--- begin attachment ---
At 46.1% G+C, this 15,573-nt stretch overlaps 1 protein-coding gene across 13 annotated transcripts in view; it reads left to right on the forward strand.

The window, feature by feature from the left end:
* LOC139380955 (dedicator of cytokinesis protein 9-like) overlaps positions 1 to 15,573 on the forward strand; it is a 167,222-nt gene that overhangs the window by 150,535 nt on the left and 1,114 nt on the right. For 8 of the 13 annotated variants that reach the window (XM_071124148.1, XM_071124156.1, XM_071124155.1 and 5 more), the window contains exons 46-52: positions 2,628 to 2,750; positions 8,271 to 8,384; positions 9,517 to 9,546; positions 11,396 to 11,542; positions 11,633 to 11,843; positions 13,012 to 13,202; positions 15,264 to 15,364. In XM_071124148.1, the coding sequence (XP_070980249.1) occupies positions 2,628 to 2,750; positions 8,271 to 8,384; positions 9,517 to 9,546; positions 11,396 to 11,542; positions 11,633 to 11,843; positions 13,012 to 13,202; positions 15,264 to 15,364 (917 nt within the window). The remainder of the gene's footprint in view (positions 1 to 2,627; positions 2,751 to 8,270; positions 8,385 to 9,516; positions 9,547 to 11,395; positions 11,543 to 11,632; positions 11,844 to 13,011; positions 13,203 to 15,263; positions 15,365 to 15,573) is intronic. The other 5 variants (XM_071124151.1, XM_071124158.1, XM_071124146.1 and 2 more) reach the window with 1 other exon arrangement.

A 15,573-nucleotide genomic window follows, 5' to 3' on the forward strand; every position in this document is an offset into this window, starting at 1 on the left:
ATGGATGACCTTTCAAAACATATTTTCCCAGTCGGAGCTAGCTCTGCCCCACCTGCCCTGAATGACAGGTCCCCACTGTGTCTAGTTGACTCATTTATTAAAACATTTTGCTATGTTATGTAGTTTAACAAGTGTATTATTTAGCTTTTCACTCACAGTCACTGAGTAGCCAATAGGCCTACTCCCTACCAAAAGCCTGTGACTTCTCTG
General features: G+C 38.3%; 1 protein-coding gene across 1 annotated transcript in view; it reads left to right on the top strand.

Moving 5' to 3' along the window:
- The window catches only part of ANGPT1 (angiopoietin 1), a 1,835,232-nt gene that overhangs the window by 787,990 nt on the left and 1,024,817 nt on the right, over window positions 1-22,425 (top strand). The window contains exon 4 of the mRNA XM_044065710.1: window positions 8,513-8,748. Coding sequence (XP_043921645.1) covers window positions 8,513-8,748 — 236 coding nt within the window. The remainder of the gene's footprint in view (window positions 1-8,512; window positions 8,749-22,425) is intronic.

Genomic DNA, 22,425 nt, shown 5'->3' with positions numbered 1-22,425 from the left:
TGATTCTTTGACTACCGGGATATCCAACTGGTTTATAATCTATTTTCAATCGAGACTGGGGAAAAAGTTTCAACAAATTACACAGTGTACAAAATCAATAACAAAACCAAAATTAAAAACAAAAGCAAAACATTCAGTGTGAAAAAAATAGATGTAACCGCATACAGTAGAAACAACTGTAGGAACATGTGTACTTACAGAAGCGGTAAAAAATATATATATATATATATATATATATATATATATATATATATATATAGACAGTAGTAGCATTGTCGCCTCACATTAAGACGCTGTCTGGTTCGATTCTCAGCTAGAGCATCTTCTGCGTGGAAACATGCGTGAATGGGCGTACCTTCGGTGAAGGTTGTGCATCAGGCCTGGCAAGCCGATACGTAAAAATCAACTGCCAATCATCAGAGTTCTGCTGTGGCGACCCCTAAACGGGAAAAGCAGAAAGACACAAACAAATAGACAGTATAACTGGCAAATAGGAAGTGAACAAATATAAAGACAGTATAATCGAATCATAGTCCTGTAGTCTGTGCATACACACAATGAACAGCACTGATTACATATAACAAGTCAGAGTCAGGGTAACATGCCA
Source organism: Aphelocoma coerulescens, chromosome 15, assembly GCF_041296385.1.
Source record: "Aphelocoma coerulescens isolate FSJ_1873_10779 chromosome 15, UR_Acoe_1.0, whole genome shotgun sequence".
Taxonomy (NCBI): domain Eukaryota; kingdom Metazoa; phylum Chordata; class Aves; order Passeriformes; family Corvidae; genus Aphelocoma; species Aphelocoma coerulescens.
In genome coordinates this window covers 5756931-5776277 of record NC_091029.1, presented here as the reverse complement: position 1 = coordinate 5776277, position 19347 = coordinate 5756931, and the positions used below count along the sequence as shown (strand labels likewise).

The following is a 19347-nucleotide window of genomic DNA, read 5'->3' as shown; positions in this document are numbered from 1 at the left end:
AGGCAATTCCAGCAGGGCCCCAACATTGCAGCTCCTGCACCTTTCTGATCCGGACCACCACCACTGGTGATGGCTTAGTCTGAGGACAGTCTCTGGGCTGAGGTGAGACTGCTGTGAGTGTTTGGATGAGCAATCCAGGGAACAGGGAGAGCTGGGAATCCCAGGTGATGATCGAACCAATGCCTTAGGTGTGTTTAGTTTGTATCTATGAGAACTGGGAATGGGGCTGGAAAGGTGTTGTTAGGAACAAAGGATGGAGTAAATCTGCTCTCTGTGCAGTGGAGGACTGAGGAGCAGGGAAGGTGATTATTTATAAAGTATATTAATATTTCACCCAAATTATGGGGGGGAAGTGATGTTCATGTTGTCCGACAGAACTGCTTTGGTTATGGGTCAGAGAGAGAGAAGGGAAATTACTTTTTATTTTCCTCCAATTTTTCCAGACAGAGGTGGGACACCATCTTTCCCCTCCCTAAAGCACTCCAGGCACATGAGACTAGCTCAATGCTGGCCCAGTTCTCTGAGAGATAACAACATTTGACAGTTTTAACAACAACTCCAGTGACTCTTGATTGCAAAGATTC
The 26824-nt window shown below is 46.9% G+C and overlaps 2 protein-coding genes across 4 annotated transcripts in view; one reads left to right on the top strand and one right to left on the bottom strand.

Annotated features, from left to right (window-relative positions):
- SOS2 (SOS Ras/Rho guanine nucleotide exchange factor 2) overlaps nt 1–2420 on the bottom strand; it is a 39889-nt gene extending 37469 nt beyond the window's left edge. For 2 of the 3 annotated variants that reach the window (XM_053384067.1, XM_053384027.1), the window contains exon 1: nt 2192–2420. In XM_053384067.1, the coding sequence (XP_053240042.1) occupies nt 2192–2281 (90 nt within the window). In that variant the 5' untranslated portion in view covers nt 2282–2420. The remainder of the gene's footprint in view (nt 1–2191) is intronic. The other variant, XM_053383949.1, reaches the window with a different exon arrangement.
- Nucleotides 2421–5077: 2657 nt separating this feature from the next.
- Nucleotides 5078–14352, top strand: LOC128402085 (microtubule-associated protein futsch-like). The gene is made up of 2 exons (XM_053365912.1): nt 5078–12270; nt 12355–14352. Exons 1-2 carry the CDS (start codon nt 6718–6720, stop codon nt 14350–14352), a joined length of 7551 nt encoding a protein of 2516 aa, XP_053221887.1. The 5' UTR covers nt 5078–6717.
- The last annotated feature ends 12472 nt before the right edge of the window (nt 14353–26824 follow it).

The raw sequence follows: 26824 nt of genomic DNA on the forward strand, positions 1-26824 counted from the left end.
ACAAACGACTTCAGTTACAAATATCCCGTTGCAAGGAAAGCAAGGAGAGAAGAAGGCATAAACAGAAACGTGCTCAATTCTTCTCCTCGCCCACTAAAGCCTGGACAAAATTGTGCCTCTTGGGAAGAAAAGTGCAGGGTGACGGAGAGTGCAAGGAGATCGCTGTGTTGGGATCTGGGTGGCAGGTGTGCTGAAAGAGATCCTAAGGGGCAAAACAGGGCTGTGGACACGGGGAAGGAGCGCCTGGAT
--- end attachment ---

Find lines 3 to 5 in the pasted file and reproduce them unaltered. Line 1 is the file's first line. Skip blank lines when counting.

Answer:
* LOC139380955 (dedicator of cytokinesis protein 9-like) overlaps positions 1 to 15,573 on the forward strand; it is a 167,222-nt gene that overhangs the window by 150,535 nt on the left and 1,114 nt on the right. For 8 of the 13 annotated variants that reach the window (XM_071124148.1, XM_071124156.1, XM_071124155.1 and 5 more), the window contains exons 46-52: positions 2,628 to 2,750; positions 8,271 to 8,384; positions 9,517 to 9,546; positions 11,396 to 11,542; positions 11,633 to 11,843; positions 13,012 to 13,202; positions 15,264 to 15,364. In XM_071124148.1, the coding sequence (XP_070980249.1) occupies positions 2,628 to 2,750; positions 8,271 to 8,384; positions 9,517 to 9,546; positions 11,396 to 11,542; positions 11,633 to 11,843; positions 13,012 to 13,202; positions 15,264 to 15,364 (917 nt within the window). The remainder of the gene's footprint in view (positions 1 to 2,627; positions 2,751 to 8,270; positions 8,385 to 9,516; positions 9,547 to 11,395; positions 11,543 to 11,632; positions 11,844 to 13,011; positions 13,203 to 15,263; positions 15,365 to 15,573) is intronic. The other 5 variants (XM_071124151.1, XM_071124158.1, XM_071124146.1 and 2 more) reach the window with 1 other exon arrangement.

A 15,573-nucleotide genomic window follows, 5' to 3' on the forward strand; every position in this document is an offset into this window, starting at 1 on the left:
ATGGATGACCTTTCAAAACATATTTTCCCAGTCGGAGCTAGCTCTGCCCCACCTGCCCTGAATGACAGGTCCCCACTGTGTCTAGTTGACTCATTTATTAAAACATTTTGCTATGTTATGTAGTTTAACAAGTGTATTATTTAGCTTTTCACTCACAGTCACTGAGTAGCCAATAGGCCTACTCCCTACCAAAAGCCTGTGACTTCTCTG